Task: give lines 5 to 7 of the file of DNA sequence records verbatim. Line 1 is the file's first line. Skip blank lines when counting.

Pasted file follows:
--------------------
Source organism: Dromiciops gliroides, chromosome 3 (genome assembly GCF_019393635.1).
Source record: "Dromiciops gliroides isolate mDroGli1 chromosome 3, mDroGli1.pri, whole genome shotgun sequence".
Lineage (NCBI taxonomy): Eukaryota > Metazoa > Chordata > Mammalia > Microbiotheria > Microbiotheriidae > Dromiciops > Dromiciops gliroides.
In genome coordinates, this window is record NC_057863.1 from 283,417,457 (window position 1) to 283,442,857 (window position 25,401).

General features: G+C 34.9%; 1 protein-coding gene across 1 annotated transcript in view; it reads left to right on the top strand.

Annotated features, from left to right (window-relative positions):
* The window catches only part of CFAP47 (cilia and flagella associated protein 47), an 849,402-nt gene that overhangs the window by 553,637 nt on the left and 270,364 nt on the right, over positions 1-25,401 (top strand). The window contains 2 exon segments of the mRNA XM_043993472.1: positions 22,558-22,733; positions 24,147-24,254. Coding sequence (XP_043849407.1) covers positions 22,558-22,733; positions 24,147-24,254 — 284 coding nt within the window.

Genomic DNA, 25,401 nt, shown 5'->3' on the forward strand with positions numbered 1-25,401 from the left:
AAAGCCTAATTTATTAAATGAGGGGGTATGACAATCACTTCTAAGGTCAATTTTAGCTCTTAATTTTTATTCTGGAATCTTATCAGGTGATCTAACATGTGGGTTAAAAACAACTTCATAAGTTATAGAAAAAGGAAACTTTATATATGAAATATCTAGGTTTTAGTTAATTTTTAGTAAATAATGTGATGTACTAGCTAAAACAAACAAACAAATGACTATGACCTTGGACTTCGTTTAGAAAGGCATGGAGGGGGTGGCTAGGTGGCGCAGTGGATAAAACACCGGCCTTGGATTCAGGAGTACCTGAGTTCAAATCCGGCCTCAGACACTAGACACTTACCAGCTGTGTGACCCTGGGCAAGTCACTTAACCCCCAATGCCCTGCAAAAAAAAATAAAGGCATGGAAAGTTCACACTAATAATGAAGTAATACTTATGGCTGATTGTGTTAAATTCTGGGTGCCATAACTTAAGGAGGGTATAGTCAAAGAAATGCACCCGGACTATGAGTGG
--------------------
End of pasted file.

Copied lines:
General features: G+C 34.9%; 1 protein-coding gene across 1 annotated transcript in view; it reads left to right on the top strand.

Annotated features, from left to right (window-relative positions):
* The window catches only part of CFAP47 (cilia and flagella associated protein 47), an 849,402-nt gene that overhangs the window by 553,637 nt on the left and 270,364 nt on the right, over positions 1-25,401 (top strand). The window contains 2 exon segments of the mRNA XM_043993472.1: positions 22,558-22,733; positions 24,147-24,254. Coding sequence (XP_043849407.1) covers positions 22,558-22,733; positions 24,147-24,254 — 284 coding nt within the window.